Czechoslovak Eighties in Georgia and Spain

The domestic architectural output of the 1980s is still gripped by many prejudices on the part of the professional and general public. Professor Petr Vorlík's team within the NAKI project is succeeding in systematically refuting them, this time abroad.

The aim of the project Architecture of the 1980s in the Czech Republic, which is part of the applied research and development programme of the Ministry of Culture of the Czech Republic, is the systematic mapping of the architecture of the period, its theoretical background, specific projects and buildings, interiors, constructions, and last but not least, the present state of the building stock under study. So far, four thematic publications have been published analysing the building production of the time in terms of typology ((a)type), unrealised projects (unbuilt), creators (interviews) and extraordinary architectural creativity (improvisation).

The obtained results and a new perspective on the period under study could now be presented to a wider professional public and abroad. In September, Petr Vorlík took part in a conference organised by the international platform DOCOMOMO International in Valencia, Spain. The young generation of architects faces the pitfalls of late modernism and socialist central planning, which was subsequently published in the proceedings of Carmen Jordá Such – Maite Palomares Figueres – Ana Tostões – Uta Potgiesser (eds.), Modern Design: Social Commitment & Quality of Life.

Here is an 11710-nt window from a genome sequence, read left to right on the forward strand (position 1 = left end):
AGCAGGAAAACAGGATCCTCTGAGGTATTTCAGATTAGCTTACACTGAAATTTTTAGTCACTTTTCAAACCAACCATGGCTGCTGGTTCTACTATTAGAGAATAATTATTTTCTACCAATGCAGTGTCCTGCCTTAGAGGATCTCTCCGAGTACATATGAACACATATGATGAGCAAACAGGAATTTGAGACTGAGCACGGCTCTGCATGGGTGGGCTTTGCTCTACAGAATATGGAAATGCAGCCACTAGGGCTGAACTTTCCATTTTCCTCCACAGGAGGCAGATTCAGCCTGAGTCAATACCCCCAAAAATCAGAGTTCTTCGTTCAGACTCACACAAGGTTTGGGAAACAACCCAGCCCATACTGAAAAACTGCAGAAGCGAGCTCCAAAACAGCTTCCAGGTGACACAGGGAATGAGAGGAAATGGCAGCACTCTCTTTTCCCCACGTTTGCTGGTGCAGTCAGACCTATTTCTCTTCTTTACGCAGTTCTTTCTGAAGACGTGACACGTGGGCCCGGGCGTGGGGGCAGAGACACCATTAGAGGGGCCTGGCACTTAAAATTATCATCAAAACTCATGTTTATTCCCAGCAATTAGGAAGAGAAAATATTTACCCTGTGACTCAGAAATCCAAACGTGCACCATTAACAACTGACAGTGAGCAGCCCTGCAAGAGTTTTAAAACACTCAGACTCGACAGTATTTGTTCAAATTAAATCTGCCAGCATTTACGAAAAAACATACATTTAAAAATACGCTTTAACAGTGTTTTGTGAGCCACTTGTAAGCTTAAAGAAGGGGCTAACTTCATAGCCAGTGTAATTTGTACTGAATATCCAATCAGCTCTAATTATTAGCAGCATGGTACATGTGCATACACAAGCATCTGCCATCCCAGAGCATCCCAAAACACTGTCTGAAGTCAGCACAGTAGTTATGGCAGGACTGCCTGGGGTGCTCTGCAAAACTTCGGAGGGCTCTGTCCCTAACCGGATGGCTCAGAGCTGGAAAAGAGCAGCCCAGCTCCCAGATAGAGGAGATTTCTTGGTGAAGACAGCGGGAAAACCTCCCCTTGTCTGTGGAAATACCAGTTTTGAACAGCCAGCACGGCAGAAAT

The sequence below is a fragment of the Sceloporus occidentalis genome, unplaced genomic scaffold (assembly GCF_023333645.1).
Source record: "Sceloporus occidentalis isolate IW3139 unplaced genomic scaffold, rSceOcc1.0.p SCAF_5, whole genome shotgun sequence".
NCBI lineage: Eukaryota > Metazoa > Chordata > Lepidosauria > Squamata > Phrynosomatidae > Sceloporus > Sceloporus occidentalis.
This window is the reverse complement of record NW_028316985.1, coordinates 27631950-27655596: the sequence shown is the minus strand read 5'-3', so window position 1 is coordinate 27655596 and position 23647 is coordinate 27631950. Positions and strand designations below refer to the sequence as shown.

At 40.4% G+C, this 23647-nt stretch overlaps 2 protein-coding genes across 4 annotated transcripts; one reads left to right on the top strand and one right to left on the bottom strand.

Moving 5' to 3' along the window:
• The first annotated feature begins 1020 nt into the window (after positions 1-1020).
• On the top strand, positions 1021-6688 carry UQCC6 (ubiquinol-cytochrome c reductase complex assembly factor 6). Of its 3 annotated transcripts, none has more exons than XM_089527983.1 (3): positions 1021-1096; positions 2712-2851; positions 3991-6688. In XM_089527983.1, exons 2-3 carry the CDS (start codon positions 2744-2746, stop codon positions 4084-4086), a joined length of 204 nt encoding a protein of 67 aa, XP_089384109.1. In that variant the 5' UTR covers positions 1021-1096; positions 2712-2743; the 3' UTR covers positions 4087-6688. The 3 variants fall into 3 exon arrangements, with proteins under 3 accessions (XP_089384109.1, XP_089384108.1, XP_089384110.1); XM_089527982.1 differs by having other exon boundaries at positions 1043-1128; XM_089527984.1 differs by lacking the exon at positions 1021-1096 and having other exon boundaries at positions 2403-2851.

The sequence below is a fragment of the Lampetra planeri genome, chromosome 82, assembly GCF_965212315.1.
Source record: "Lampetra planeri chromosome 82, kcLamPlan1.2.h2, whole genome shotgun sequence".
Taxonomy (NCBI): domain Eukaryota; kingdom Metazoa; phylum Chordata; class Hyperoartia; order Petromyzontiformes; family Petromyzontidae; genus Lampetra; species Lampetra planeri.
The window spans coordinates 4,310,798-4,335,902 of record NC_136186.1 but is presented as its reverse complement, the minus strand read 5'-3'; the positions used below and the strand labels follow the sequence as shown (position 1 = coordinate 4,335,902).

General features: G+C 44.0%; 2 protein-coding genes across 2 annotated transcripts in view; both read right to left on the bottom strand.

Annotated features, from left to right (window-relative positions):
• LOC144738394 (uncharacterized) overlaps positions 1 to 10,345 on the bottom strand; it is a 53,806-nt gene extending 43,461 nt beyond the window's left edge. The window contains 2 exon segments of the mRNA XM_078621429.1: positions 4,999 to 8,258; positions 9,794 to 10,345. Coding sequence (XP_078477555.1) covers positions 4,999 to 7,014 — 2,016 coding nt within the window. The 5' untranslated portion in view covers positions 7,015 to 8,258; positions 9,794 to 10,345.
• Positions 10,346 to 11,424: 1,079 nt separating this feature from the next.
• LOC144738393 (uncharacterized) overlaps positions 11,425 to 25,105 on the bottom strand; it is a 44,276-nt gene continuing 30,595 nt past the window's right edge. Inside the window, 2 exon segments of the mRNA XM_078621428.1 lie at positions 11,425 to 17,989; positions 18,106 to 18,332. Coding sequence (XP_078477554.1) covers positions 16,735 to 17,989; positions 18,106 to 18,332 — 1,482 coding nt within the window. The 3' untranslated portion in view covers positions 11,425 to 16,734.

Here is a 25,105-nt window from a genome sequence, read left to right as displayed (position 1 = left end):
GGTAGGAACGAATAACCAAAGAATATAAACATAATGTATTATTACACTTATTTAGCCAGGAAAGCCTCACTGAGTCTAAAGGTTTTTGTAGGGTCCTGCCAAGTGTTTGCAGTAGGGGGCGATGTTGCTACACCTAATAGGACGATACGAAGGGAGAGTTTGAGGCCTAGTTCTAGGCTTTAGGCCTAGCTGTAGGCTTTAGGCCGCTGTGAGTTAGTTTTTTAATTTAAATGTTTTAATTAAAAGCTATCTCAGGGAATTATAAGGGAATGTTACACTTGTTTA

The interest in Czechoslovak architectural production from the socialist period is illustrated by Petr Vorlik's lecture The eighties, underestimated heritage of ideological shifts, which he delivered in October at the Tbilisi Architecture Biennial in Georgia.

All of the mentioned publications are already freely available for download on the project website and in the near future we can look forward to the fifth and final book called ambition.
Miroslav Pavel is responsible for public relations at the Department of Theory and History of Architecture.

For the content of this site is responsible: prof. Ing. arch. Petr Vorlík, Ph.D.